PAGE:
Gold slides as Fed chief hints at reduced bond buying

NEW YORK Thu May 23, 2013 1:27am IST

Customers try 24K gold bracelets inside a jewellery store at Hong Kong's Mongkok district April 23, 2013. REUTERS/Bobby Yip/Files

Customers try 24K gold bracelets inside a jewellery store at Hong Kong's Mongkok district April 23, 2013.

Credit: Reuters/Bobby Yip/Files

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NEW YORK (Reuters) - Gold turned sharply lower on Wednesday, as investors weighed U.S. Federal Reserve Chairman Ben Bernanke's congressional testimony warning of risks to holding interest rates too low for too long and opened the possibility of reducing bond purchases.

In prepared remarks, as expected, the Fed chief said monetary stimulus was helping the U.S. economy recover, but it was too soon to remove existing measures.

Then, during the question and answer period, investors began to sell gold as Bernanke raised the possibility of gradually reducing the Fed's bond purchases if the labor market improved in a sustainable way.

"The big debate with the Fed has been, are they or aren't they going to begin reducing their liquidity subsidies this year or is it going to continue to go on?," said Michael Cuggino and president and portfolio manager at Permanent Portfolio Funds in San Francisco.

"Regardless of what your position is, you heard something today that you could rely on to support your own view. I think they are saying things could go either way," he added.

The dollar rallied after Bernanke's remarks, pressuring gold into negative territory. The euro slipped, retreating from a one-week high set before Bernanke's speech.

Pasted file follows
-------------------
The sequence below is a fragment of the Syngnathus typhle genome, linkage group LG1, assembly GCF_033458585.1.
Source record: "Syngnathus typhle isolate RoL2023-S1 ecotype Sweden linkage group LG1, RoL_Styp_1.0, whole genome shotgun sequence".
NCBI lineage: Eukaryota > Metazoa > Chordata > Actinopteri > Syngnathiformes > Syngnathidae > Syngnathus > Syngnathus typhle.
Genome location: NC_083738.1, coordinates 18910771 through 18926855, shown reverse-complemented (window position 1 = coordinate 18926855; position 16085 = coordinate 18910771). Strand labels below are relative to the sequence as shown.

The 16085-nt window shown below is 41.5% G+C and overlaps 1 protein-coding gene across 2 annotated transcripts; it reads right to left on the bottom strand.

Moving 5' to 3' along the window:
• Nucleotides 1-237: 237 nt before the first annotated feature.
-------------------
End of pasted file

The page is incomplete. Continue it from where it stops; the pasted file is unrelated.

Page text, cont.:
Spot gold had briefly broken above $1,400 to a one-week high of $1,414.25 an ounce after Bernanke said the Fed needed to see further signs the economy was gaining traction before removing current measures.

But the precious metal erased all those gains and slid once he opened the possibility that the Fed could reduce bond purchases as early as later this year.

Spot gold was down 1.12 percent at $1,360.08 per ounce by 3:05 EDT (1905 GMT) and had fallen as low as $1,354.61.

U.S. gold futures for June delivery finished at $1,367.4, off the previous close at $1,378.20 an ounce. In after hours trade, it fell further to $1,358.70, down 1.37 percent.

In a sign of divisions on the policy-setting Federal Open Market Committee, minutes of the latest meeting released Wednesday highlighted the debate over how soon the Fed should start to scale back its bond-buying stimulus.

"On one hand, Bernanke's leading you to believe that they might taper off bond buying in the next few meetings. On the other hand, other Fed members have commented on the dual mandate that would lead you to believe stimulus is going to be around for quite awhile," said Cuggino, referring to the Fed's balancing act of managing both inflation and economic growth.

Bernanke's testimony also emphasized that inflation continued to run below the bank's target.

Gold is usually seen as a hedge against inflationary pressures, which remain low in major markets at the moment, despite accommodative measures.

"The Fed has been buying bonds since the beginning of the year and gold hasn't done much, and if you look across the world, we are indeed seeing monetary easing, but inflation expectations are dropping," Credit Suisse commodity analyst Karim Cherif said.

PHYSICAL DEMAND

Physical demand remained strong in China, but buying in India, the world's top gold consumer, has been slowing as its central bank tries to rein in a trade deficit by cutting gold and silver imports.

As a gauge of investor interest, holdings of New York's SPDR Gold Trust, the largest gold-backed exchange-traded-fund, fell 0.8 percent on Tuesday to 1,023.08 tonnes, the lowest in more than four years.

Spot silver eased 0.63 percent to $22.24 an ounce, after falling to a 2-1/2-year low earlier in the week at $20.84.

Platinum trimmed gains to 0.12 percent at $1,458.74 an ounce as supply concerns in South Africa continued. Palladium was up 0.10 percent to $744.22 an ounce.

(Additional reporting Clara Denina in Londoon and A. Ananthalakshmi in Singapore; editing by Keiron Henderson and Jane Baird)

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